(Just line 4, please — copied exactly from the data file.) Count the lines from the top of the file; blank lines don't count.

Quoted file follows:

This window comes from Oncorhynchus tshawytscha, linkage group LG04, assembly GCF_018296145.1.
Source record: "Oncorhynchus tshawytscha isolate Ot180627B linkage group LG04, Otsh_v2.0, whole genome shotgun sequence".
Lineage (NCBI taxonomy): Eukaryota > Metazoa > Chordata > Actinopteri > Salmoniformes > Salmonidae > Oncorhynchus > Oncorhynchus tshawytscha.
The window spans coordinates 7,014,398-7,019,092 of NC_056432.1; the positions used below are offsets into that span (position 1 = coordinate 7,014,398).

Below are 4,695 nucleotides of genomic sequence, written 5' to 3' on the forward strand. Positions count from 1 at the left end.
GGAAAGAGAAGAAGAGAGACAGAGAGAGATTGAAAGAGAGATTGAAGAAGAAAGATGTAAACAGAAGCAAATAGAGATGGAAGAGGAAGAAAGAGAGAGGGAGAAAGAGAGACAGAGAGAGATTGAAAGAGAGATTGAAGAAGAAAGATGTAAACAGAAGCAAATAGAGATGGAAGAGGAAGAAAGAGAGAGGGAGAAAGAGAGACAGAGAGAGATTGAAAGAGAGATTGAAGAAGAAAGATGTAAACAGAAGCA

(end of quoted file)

The window spans coordinates 7,014,398-7,019,092 of NC_056432.1; the positions used below are offsets into that span (position 1 = coordinate 7,014,398).